Date of Award

1-1-2012

Document Type

Dissertation

Degree Name

Ph.D.

Department

Educational Administration and Policy Studies

First Advisor

Kent Seidel

Keywords

academic growth, closure of growth gap, mixed methods study, multilinear correlation, new teacher mentoring

Abstract

While much research has explored the positive correlation between mentoring programs

and resulting reduction in teacher attrition, the relationship between mentoring activities

and student learning remains equivocal. The purpose of this study was to investigate the

possible relationship between frequency and depth of mentoring activities in which high

school teachers in their first three years of teaching report engaging, on the 2011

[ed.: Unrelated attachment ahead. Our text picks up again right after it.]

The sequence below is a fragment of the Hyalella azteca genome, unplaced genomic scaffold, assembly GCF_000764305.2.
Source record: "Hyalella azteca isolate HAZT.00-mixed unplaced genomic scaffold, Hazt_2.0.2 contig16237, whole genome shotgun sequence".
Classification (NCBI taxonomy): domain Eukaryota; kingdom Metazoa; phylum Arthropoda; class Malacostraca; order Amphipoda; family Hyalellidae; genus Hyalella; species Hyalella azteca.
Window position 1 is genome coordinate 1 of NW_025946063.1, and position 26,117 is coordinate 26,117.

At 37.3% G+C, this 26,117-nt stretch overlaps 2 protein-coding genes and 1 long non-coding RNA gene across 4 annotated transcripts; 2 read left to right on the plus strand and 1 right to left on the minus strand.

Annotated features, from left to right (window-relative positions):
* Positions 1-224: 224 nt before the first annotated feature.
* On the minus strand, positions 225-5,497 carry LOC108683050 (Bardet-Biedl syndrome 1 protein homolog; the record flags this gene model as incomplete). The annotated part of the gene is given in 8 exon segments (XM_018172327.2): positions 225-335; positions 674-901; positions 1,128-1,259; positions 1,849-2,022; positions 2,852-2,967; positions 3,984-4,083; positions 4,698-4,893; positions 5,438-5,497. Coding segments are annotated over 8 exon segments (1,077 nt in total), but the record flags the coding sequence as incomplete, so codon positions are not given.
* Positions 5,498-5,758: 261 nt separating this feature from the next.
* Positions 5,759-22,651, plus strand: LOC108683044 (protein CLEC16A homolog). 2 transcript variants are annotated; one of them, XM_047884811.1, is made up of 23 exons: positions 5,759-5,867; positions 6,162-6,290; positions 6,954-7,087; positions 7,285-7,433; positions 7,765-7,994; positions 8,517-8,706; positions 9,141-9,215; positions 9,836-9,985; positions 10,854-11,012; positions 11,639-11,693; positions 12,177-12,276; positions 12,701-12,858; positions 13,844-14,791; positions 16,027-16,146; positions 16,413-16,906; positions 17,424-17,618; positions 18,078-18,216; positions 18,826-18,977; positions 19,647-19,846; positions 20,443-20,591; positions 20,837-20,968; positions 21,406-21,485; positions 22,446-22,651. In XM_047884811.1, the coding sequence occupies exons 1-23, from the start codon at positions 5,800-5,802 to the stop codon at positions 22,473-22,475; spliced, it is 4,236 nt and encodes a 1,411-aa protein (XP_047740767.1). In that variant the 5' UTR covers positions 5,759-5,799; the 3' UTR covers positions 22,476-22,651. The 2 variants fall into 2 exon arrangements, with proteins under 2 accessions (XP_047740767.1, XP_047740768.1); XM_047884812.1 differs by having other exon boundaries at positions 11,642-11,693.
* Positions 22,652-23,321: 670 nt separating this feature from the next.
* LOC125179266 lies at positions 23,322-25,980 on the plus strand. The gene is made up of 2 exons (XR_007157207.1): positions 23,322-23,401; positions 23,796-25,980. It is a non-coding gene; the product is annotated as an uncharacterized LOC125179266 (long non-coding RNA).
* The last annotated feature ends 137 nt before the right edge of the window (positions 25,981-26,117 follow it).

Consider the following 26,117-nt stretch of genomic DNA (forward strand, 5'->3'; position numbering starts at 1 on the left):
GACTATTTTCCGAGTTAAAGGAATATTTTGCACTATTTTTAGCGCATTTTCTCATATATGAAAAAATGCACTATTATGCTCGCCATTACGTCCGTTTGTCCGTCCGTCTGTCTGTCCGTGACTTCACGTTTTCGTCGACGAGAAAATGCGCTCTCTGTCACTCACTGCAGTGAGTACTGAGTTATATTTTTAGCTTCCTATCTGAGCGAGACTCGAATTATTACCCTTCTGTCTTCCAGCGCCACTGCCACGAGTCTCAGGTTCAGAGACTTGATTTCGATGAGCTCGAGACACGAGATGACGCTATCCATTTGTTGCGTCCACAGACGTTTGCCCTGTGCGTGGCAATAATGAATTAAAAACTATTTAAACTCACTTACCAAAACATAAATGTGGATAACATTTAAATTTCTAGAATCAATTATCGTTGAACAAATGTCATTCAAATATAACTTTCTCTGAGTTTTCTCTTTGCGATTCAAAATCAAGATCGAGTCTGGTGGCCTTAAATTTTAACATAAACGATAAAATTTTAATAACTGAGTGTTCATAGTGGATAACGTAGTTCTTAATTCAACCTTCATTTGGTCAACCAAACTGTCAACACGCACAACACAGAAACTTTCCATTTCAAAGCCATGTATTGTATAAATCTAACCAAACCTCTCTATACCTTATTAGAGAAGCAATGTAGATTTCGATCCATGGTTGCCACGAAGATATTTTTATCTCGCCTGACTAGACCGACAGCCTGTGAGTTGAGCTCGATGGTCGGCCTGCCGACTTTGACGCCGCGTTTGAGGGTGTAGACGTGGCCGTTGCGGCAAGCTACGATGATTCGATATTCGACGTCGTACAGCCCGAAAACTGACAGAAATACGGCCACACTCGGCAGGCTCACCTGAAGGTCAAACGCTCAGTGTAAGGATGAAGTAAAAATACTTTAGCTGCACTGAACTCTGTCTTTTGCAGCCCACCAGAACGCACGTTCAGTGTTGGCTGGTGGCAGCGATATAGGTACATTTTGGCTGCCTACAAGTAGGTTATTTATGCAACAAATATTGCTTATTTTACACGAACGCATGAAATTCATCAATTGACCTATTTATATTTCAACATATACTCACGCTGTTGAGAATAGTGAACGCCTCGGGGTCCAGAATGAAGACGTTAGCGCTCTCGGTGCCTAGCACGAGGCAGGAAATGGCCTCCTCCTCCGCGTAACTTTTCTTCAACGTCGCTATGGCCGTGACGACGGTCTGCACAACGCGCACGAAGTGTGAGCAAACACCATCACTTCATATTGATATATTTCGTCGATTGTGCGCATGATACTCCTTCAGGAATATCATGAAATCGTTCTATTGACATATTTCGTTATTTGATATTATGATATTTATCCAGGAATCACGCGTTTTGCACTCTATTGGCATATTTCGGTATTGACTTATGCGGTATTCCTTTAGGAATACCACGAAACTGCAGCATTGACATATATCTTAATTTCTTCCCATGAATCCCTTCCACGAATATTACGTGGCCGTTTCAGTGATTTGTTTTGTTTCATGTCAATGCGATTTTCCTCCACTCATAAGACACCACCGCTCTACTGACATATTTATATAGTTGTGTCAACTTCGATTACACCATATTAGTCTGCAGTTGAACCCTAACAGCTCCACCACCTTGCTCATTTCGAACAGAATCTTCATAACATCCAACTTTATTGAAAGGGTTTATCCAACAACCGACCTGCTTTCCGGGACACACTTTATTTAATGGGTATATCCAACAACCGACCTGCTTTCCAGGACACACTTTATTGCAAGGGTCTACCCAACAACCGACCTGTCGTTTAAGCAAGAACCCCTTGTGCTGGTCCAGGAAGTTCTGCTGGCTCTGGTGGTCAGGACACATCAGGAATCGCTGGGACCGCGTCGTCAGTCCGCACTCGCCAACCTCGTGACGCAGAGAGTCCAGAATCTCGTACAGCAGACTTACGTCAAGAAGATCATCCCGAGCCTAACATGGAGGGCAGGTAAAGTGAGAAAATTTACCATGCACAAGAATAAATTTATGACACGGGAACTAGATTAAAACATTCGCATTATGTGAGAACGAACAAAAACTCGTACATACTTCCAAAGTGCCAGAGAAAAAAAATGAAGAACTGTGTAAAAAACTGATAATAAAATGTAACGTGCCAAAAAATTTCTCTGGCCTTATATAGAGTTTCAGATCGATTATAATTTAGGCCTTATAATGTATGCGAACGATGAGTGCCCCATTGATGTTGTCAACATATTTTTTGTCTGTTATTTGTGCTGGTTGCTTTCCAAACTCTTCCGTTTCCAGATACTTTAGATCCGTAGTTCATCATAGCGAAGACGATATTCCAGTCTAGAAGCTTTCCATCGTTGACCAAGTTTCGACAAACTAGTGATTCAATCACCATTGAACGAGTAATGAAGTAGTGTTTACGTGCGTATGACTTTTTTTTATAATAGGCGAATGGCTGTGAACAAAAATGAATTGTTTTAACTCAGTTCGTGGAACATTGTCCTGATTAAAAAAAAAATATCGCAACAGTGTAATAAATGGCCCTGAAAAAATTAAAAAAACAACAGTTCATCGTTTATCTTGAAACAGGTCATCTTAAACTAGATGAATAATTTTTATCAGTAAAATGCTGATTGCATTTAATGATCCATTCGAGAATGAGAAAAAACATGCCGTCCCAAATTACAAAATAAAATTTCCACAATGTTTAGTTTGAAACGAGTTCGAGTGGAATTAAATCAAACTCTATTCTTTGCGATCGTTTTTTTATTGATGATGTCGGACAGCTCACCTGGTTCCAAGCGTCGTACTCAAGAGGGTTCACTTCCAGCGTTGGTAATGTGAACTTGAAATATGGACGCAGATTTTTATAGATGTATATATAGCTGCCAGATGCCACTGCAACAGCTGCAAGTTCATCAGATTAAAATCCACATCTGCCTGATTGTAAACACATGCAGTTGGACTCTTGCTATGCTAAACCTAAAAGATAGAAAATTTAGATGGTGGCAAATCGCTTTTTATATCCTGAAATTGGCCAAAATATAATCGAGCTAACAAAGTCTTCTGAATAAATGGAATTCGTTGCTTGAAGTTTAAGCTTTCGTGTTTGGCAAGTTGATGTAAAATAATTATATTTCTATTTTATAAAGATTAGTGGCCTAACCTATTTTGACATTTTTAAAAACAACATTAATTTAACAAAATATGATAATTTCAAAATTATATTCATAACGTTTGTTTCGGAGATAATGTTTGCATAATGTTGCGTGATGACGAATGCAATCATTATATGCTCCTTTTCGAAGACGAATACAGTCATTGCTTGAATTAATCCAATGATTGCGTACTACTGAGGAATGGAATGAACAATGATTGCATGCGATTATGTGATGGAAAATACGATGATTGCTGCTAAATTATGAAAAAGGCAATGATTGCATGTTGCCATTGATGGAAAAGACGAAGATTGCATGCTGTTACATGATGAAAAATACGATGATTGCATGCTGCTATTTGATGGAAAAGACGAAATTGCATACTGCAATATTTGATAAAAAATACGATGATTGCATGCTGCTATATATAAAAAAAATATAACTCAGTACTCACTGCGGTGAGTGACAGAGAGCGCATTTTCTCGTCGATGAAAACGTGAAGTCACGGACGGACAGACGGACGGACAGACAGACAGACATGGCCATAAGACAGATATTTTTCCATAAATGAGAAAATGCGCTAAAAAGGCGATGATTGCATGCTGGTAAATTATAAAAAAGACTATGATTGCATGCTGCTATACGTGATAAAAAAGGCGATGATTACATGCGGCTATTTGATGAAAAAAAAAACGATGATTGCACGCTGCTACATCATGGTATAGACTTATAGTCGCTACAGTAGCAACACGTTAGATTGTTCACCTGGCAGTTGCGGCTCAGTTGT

Colorado TELL (Teaching, Empowering, Leading and Learning) Survey, and examining

concurrent student achievement growth and shifts in growth gaps as measured by the

Colorado Growth Model in those teachers' schools. This mixed methods study also

entailed open-ended interviews of five high school teachers in their first three years of

teaching regarding their mentoring experiences. Responses were coded and themes were

captured to add depth of understanding regarding the dynamics of mentoring of teachers

and their students' achievement. As 50% of teacher evaluation in Colorado will be

anchored to student academic growth by 2014, the relationship between mentoring and

student learning is especially salient for school districts implementing mentoring

programs, as well as for teachers who are relying in part on mentoring to help them

positively impact student learning.

Provenance

Recieved from ProQuest

Rights holder

David Shadwell

File size

110 p.

File format

application/pdf

Language

en

Discipline

Educational leadership, Educational administration

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